After the Ministry of Justice obnoxious and aggressive press conference that happened around 10:30 PM, unexpected for the politicians, hoards of people in the entire country marched to the city center in a huge protest. The crowd surrounded the government building, blocking all access gates, hoping as one protester put it “to burn the rats live inside”. What made it interesting was that all this flux of protesters coming into the square was incessantly flowing after midnight, in a freezing midnight. In Bucharest, watching at 1:00 AM, I saw coming from all corners of the Government Square throngs of young people like in a procession that was mourning the Romanian democracy. It looked like a candle-less Easter procession but this time a mournful and angry one. TV anchors were denouncing the executive order that tried to protect not only the politicians but also their family and second degree relatives. Some anchors advised the viewers to leave Romania and emigrate because is nothing left to do in Romania except theft.

protest4

The Romanian Government building in Bucharest

In Romania if you are not a thief, you are a sucker!

 
Comments Off on The thieves’ paradise

Posted by on February 1, 2017 in Blog, News, Romania

 

Complete 9 DVDs series about Tibet’s culture and tradition

western-tibet-kailash

We reedited with new material and a different story the pilgrimage we did several years ago to Mount Kailash, the holiest mountain in Tibet venerated by Tibetan Buddhists, Shiva followers, Jains and the followers of the Bob religion, the pre-Buddhist religion of Tibet. From there we continued to Lake Manasarovar, the holy lake revered by Shiva followers whose pilgrimage was mentioned in the old Indian Purana writings thousands of years ago. We ended the foray in Western Tibet at the base camp of Mount Everest, in Rongbu Monastery, the highest monastery in the entire world, hiking towards the peak till Camp One. These two new DVDs complete a series of videos about about Tibet, a 9 DVD foray into the traditions and culture of this distant land, about a mysterious city located somewhere over the edge of the world in a land brutally occupied by the Chinese; a spiritual devotion not easily encountered anywhere in the world, a charismatic leader well known to the entire world and a 6 year old boy imprisoned to control the future of this spiritual land.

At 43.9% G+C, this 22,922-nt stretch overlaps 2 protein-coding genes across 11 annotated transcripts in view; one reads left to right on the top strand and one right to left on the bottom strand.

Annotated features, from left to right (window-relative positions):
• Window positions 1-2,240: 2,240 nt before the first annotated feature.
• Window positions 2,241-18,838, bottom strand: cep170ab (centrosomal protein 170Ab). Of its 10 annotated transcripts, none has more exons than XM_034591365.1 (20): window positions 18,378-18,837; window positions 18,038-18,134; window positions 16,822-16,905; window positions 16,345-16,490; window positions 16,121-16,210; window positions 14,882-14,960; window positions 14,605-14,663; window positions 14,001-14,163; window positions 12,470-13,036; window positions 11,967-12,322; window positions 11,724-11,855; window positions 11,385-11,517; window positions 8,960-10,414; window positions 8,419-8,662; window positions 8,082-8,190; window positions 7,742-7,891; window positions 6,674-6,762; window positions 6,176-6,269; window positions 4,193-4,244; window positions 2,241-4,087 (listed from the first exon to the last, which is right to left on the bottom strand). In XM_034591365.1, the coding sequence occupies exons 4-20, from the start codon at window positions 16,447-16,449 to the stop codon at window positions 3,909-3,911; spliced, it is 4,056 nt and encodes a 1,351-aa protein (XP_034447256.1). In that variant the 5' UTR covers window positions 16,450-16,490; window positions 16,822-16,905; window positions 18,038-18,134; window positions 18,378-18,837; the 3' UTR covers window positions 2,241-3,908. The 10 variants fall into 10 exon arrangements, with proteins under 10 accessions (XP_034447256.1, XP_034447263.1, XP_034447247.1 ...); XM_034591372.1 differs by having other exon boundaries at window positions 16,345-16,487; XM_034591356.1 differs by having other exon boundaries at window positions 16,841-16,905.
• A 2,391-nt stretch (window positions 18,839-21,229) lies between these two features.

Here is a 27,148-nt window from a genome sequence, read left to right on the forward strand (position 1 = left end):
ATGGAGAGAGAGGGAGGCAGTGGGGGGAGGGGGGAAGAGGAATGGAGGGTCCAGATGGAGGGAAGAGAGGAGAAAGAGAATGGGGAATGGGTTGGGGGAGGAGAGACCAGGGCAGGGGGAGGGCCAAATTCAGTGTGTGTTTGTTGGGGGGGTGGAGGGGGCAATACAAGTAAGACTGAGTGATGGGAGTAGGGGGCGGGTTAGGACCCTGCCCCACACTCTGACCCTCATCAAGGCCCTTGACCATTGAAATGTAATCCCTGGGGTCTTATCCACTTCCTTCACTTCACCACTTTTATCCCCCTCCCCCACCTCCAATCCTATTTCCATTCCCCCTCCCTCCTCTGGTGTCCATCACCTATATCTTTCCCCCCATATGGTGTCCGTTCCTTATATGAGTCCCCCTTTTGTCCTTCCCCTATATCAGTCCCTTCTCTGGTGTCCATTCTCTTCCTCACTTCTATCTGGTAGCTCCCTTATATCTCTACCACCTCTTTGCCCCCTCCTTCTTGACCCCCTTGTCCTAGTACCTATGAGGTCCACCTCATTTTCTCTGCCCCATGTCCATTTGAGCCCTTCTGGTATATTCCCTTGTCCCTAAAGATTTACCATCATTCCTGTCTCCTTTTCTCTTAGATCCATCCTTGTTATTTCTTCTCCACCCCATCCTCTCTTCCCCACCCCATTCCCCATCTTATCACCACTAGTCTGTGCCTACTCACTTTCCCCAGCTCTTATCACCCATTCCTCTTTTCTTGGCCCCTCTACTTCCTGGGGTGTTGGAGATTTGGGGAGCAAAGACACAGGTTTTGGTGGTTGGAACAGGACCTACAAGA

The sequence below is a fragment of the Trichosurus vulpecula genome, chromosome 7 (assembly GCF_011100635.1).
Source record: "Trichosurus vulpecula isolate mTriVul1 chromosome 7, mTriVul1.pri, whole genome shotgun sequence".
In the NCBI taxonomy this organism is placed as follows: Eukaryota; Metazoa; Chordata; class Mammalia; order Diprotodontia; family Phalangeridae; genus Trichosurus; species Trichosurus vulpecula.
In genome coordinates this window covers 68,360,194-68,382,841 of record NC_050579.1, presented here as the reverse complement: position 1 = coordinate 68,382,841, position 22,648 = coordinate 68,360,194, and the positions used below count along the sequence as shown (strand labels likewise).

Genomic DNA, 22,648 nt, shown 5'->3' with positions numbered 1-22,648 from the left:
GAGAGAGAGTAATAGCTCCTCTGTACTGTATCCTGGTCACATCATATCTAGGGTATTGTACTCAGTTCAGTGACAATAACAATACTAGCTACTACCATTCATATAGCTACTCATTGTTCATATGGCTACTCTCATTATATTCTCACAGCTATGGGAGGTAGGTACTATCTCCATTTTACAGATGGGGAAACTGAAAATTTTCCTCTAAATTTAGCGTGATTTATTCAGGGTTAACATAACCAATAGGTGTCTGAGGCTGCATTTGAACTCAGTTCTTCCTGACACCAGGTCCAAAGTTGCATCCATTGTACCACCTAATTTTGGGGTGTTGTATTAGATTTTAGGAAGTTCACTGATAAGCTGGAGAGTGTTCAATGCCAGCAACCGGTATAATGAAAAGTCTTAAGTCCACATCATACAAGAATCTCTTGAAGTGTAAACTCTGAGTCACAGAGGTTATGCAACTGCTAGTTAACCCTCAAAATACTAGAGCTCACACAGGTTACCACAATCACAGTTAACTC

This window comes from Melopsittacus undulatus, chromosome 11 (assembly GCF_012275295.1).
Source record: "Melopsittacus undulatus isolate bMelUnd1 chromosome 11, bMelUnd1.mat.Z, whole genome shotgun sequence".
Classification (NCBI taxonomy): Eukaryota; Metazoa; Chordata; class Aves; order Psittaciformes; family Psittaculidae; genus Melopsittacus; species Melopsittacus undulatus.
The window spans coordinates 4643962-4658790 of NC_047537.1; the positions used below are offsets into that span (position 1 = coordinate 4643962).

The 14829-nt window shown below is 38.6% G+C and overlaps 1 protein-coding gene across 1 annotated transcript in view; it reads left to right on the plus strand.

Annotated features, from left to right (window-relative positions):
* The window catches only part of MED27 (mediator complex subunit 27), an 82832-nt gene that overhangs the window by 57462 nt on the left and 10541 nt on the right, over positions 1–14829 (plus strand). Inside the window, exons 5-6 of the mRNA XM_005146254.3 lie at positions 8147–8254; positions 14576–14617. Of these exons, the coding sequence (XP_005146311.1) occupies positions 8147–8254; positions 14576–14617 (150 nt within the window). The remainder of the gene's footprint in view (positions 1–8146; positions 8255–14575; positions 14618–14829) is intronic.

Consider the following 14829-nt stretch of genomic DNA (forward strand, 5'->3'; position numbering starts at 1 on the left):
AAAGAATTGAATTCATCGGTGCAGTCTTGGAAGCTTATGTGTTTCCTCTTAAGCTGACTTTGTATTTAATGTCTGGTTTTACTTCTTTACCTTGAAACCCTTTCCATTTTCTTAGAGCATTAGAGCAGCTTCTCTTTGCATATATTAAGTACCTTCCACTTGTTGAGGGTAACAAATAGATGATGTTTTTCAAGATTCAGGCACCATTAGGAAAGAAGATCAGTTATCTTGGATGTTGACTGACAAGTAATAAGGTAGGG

Click here to order the videos

western-tibet-manasarovar

 
Comments Off on Complete 9 DVDs series about Tibet’s culture and tradition

Posted by on January 29, 2017 in Blog, News, Tibet

 

For the inauguration…

…we wish you a happy, healthy and swift … impeachment!

20160315edloc-a

ability

 
Comments Off on For the inauguration…

Posted by on January 20, 2017 in Blog, News, USA

 

Merry Christmas and a Happy New Year

header4

Chilling under the sun,
Relaxing under the stars,
Sipping on a raspberry cocktail,
Riding buses in the night
Trying exotic dishes,
Bicycling on unknown routes,
Canoeing in small rivulets,
Learning the language and rituals of the locals
Losing yourself in temples lost in the jungle
Staying with shamans in the forests
Waking up at dawn for meditation
Writing books about the experience
And shoot lots of footage and make videos

Happy Holidays and a wandering New Year from all of us at FlyingMonk!

2017-2

 
Comments Off on Merry Christmas and a Happy New Year

Posted by on December 23, 2016 in Blog, News

 

H.L. Mencken’s prophecy happened today

menken

….Today the electoral college voted in a “downright fool and a complete narcissistic moron”. A sad day for our country.

 
Comments Off on H.L. Mencken’s prophecy happened today

Posted by on December 19, 2016 in Blog, News, USA

 
Image

Trump wins!

limitless-stupidity

 
Comments Off on Trump wins!

Posted by on November 9, 2016 in Blog, News, USA